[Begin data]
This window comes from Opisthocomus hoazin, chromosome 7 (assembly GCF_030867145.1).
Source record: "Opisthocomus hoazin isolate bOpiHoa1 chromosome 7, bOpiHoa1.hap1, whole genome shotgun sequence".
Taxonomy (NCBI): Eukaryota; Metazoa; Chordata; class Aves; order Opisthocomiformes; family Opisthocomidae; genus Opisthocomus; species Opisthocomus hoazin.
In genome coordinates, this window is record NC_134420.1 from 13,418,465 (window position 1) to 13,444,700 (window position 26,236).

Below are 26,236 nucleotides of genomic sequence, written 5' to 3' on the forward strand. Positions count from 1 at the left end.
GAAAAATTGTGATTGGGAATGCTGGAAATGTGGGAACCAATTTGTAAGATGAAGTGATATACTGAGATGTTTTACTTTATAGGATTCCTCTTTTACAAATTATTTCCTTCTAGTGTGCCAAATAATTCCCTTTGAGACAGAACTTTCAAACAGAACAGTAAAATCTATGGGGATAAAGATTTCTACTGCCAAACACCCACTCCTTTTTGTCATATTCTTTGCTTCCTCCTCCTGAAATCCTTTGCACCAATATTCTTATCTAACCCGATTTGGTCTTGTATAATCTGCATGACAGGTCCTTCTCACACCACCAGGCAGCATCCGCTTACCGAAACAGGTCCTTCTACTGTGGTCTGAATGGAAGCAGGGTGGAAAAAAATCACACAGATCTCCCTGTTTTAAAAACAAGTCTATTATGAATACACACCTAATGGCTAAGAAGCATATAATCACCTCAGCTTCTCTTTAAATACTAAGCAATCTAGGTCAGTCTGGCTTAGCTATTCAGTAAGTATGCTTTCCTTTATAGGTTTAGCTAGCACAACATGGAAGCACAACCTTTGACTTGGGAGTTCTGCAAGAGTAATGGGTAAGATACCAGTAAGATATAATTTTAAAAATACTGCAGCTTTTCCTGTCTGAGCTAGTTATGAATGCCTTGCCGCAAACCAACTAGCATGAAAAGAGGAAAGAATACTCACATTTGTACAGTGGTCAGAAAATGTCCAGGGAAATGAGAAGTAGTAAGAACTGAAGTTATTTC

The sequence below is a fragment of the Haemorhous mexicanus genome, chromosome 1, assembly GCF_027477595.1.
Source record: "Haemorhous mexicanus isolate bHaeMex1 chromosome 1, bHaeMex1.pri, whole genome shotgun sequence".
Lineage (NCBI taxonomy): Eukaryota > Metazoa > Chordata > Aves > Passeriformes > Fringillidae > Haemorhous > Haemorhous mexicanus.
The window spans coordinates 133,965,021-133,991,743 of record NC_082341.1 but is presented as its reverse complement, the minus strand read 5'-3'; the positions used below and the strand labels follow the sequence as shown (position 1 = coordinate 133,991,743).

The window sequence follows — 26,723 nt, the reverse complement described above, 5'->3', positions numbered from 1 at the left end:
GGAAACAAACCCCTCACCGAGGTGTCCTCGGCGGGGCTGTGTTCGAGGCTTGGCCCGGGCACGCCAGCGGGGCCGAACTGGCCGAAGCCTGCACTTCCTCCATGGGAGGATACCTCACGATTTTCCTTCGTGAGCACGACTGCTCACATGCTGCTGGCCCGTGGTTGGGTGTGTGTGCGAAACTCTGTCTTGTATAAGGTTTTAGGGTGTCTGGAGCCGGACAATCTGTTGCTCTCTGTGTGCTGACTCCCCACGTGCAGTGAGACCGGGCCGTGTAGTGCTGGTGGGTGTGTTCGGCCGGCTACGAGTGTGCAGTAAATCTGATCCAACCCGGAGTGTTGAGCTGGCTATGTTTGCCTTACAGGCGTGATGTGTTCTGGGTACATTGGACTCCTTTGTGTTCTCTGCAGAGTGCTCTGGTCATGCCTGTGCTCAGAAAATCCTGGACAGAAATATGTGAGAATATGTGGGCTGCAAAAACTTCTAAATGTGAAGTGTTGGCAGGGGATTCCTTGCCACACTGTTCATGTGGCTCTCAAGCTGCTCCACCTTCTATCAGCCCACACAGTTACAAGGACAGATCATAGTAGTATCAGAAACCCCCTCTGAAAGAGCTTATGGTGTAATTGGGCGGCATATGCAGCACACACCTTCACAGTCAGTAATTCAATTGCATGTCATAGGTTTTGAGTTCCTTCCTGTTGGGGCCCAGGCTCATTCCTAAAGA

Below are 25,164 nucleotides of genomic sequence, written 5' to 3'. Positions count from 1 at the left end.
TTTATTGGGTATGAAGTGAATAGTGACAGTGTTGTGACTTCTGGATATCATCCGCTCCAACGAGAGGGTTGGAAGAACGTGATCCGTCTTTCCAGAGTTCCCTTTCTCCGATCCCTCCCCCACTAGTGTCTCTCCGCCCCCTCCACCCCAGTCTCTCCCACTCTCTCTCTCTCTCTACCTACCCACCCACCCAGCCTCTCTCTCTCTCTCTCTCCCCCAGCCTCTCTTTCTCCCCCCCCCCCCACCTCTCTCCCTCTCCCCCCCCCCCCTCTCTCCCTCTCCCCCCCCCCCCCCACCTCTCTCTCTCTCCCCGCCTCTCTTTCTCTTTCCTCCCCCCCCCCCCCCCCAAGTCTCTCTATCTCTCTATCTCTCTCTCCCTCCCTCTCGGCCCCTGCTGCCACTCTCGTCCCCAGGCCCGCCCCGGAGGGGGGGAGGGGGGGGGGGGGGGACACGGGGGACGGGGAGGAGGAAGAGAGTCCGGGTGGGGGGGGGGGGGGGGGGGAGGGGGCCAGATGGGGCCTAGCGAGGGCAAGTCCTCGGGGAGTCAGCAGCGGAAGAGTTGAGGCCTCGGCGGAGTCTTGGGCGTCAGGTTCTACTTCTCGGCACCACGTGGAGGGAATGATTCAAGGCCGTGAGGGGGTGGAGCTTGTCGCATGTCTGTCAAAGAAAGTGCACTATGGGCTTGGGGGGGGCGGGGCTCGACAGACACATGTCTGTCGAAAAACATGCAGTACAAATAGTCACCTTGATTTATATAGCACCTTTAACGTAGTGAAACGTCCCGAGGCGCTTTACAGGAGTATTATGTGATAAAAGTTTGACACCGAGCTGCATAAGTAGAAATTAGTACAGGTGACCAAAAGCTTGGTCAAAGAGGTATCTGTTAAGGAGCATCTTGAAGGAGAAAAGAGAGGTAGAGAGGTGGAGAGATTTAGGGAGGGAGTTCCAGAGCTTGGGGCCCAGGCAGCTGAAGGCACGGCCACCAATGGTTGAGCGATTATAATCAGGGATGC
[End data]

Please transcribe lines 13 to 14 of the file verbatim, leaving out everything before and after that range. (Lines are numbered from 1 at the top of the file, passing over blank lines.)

Below are 25,164 nucleotides of genomic sequence, written 5' to 3'. Positions count from 1 at the left end.
TTTATTGGGTATGAAGTGAATAGTGACAGTGTTGTGACTTCTGGATATCATCCGCTCCAACGAGAGGGTTGGAAGAACGTGATCCGTCTTTCCAGAGTTCCCTTTCTCCGATCCCTCCCCCACTAGTGTCTCTCCGCCCCCTCCACCCCAGTCTCTCCCACTCTCTCTCTCTCTCTACCTACCCACCCACCCAGCCTCTCTCTCTCTCTCTCTCCCCCAGCCTCTCTTTCTCCCCCCCCCCCCACCTCTCTCCCTCTCCCCCCCCCCCCTCTCTCCCTCTCCCCCCCCCCCCCCACCTCTCTCTCTCTCCCCGCCTCTCTTTCTCTTTCCTCCCCCCCCCCCCCCCCAAGTCTCTCTATCTCTCTATCTCTCTCTCCCTCCCTCTCGGCCCCTGCTGCCACTCTCGTCCCCAGGCCCGCCCCGGAGGGGGGGAGGGGGGGGGGGGGGGACACGGGGGACGGGGAGGAGGAAGAGAGTCCGGGTGGGGGGGGGGGGGGGGGGGAGGGGGCCAGATGGGGCCTAGCGAGGGCAAGTCCTCGGGGAGTCAGCAGCGGAAGAGTTGAGGCCTCGGCGGAGTCTTGGGCGTCAGGTTCTACTTCTCGGCACCACGTGGAGGGAATGATTCAAGGCCGTGAGGGGGTGGAGCTTGTCGCATGTCTGTCAAAGAAAGTGCACTATGGGCTTGGGGGGGGCGGGGCTCGACAGACACATGTCTGTCGAAAAACATGCAGTACAAATAGTCACCTTGATTTATATAGCACCTTTAACGTAGTGAAACGTCCCGAGGCGCTTTACAGGAGTATTATGTGATAAAAGTTTGACACCGAGCTGCATAAGTAGAAATTAGTACAGGTGACCAAAAGCTTGGTCAAAGAGGTATCTGTTAAGGAGCATCTTGAAGGAGAAAAGAGAGGTAGAGAGGTGGAGAGATTTAGGGAGGGAGTTCCAGAGCTTGGGGCCCAGGCAGCTGAAGGCACGGCCACCAATGGTTGAGCGATTATAATCAGGGATGC